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U.S. Justice Department Sues Ferguson, Mo., to Force Police Reform

U.S. Attorney General Loretta Lynch ce Department (Photo via newsweek.com)
U.S. Attorney General Loretta Lynch (Photo via newsweek.com)

article by Stephan A. Crockett, Jr. via theroot.com

U.S. Attorney General Loretta Lynch announced Wednesday that the Department of Justice has filed a federal lawsuit against Ferguson, Mo., after the City Council voted Tuesday to change the terms of a deal that would have brought sweeping changes to the city’s embattled Police Department.

“The residents of Ferguson have waited nearly a year for their city to adopt an agreement that would protect their rights and keep them safe,” Lynch said, according to ABC News. “They have waited nearly a year for their Police Department to accept rules that would ensure their constitutional rights. … They have waited decades for justice. They should not be forced to wait any longer.”

The Justice Department launched an investigation into the Ferguson Police Department last year after the shooting of unarmed teen Michael Brown by Police Officer Darren Wilson in August 2014. Wilson was not charged in the shooting, but the Justice Department investigation found “systemic and systematic racial bias within the force’s policing practices,” ABC reports.

The findings of the investigation were announced last year, and the city of Ferguson and the Justice Department began negotiations that ABC notes lasted 26 weeks, seeking an agreement that would address the Justice Department’s findings.

In January it was announced that the two sides had reached a tentative agreement that was set to include a complete overhaul of basic policing practices, including “how officers conduct stops, searches and arrests, use their firearms and respond to demonstrations,” among other significant changes, the Associated Press reports.

ABC notes that Ferguson leaders, however, had always balked at the tentative agreement, which they estimated would cost the city $3.7 million during the first year alone.

Attorney General Loretta Lynch Vows to Investigate John Crawford’s Shooting Death in Walmart

John Crawford's parents met with Attorney General Loretta Lynch (Photo:
John Crawford’s parents met with Attorney General Loretta Lynch on May 19, 2015 (Photo: WLWT TV)

Loretta Lynch will investigate the death of John Crawford III, 22, who was shot last summer as he held an air rifle inside a Walmart in Ohio, according to WLWT TV.

Lynch, who was confirmed as the U.S. Attorney earlier this month, met with Crawford’s family Tuesday during a visit to Cincinnati to discuss police reform, reports the television news station.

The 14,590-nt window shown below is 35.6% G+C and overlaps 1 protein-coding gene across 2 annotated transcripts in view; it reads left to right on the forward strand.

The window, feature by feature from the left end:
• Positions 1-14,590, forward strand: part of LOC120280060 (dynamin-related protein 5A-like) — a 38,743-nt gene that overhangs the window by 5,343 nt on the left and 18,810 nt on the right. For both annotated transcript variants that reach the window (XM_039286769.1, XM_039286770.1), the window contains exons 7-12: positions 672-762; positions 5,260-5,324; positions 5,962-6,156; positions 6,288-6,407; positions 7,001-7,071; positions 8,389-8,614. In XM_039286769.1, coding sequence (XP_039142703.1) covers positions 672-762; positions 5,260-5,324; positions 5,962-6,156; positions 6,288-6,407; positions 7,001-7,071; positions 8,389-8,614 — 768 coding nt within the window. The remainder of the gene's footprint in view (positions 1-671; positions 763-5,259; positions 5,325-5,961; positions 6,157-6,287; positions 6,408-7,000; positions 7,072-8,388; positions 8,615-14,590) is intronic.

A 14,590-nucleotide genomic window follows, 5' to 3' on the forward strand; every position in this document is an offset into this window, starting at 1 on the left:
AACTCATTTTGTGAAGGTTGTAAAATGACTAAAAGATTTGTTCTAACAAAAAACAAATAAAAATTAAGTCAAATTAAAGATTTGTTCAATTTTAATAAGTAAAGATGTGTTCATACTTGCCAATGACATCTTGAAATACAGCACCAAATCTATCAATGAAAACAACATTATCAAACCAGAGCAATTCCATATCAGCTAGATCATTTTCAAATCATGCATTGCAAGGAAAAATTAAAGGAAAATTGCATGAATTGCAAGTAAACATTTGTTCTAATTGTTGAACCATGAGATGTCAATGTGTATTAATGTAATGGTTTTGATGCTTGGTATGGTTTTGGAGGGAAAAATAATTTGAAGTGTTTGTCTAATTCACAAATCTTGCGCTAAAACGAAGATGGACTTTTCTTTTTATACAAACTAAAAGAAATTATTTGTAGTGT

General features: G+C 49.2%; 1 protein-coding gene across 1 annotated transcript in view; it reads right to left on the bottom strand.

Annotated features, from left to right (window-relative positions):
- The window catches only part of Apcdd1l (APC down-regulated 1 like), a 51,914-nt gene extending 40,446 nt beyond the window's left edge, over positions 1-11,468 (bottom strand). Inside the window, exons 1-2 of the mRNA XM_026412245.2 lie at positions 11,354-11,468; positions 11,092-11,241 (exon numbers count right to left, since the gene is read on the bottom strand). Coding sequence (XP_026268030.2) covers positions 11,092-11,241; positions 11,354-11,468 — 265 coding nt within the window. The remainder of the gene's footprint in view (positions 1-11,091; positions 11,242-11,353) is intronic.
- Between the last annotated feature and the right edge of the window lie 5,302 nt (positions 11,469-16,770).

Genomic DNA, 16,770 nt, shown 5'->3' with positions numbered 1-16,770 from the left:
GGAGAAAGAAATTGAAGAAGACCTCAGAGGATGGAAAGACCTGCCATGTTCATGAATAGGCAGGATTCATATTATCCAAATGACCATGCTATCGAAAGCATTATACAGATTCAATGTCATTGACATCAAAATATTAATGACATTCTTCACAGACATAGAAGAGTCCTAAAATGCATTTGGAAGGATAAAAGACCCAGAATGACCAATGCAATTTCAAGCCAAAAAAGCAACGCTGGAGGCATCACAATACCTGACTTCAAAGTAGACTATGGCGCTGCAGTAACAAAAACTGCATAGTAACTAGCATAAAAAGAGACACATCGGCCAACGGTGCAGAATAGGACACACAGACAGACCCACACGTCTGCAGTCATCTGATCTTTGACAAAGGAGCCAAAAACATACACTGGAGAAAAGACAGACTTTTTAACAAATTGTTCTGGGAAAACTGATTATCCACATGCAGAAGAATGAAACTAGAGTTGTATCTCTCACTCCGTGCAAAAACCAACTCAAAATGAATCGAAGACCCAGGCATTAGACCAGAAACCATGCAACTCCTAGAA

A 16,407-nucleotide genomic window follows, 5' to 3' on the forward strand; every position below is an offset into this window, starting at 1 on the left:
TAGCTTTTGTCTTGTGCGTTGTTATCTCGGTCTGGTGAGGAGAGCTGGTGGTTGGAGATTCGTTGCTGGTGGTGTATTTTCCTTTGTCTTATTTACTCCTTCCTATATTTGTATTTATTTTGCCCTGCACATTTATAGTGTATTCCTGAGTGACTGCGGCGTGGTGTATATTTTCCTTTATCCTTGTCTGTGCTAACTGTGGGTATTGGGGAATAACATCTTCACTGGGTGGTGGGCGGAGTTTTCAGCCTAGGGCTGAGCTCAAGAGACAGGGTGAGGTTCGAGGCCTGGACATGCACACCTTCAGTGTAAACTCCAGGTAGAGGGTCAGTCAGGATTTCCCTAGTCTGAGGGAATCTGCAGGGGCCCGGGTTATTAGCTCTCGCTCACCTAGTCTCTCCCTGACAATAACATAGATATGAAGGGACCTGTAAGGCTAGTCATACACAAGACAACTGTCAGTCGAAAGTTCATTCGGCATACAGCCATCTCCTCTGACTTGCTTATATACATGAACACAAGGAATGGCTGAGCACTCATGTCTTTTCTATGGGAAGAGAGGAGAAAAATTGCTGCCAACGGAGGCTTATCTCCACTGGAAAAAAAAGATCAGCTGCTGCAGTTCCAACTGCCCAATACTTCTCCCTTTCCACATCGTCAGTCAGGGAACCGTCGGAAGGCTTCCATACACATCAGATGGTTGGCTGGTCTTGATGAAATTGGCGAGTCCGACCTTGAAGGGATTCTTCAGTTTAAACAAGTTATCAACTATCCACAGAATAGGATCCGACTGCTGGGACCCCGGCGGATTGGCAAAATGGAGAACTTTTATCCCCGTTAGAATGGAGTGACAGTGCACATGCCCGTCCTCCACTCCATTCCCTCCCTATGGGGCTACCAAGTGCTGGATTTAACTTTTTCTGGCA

Crawford’s parents tell the station that Lynch met with them for about 15 minutes, and pledged to investigate the shooting, which drew protests over the killing of young Black men by police around the country.

The family has filed a suit against the city of Beavercreek, the two Beavercreek officers involved, the police chief, and Walmart Stores Inc., charging negligence and violation of Crawford’s civil rights.

The officer who shot Crawford claims he failed to respond to repeated orders to drop the weapon and allegedly turned towards him in an aggressive manner.

From WLWT TV:

Crawford’s family said they appreciate the support from the community. They said Lynch told them it’s going to take time, but she will investigate their son’s death.

“She was just making sure that we understood that it was a process and we understand that. She said it would move. The process will move and that she will make sure,” John Crawford Jr. said.

Crawford’s mother, Tressa Sherrod, says she appreciated having the opportunity to meet with Lynch privately.

The DOJ launched a preliminary investigation into the shooting last fall to determine whether Crawford’s civil rights were violated, reports say.

article by Lynette Holloway via newsone.com

U.S. Justice Department Officially Launches Baltimore Police Investigation

U.S. Attorney General Officially announces investigation of Baltimore Police Department (Photo via newsweek.com)
U.S. Attorney General Officially announces investigation of Baltimore Police Department (Photo via newsweek.com)

Washington (CNN) The Justice Department launched on Friday a pattern or practice investigation into the methods of the Baltimore Police Department, weeks after the death of 25-year-old Freddie Gray.

Calling police-community relations “one of the most challenging issues of our time,” Attorney General Loretta Lynch announced Friday the investigation, which will look into whether the police department has used excessive force and conducted unlawful searches, seizures and arrests, and discriminatory policing practices through the lens of civil rights and constitutional violations.

She said she launched the investigation at the urging of Baltimore officials and community leaders, and with the support of the Baltimore police union.  “Our goal is to work with the community, public officials, and law enforcement alike to create a stronger, better Baltimore,” Lynch said at a press conference Friday.

If violations are found, the investigation will result in a “court-enforceable agreement” to change the practices of the Baltimore Police Department.

Attorneys and investigators with the Justice Department’s civil rights division will meet with Baltimore law enforcement officials and community members in the coming days and weeks, Lynch said.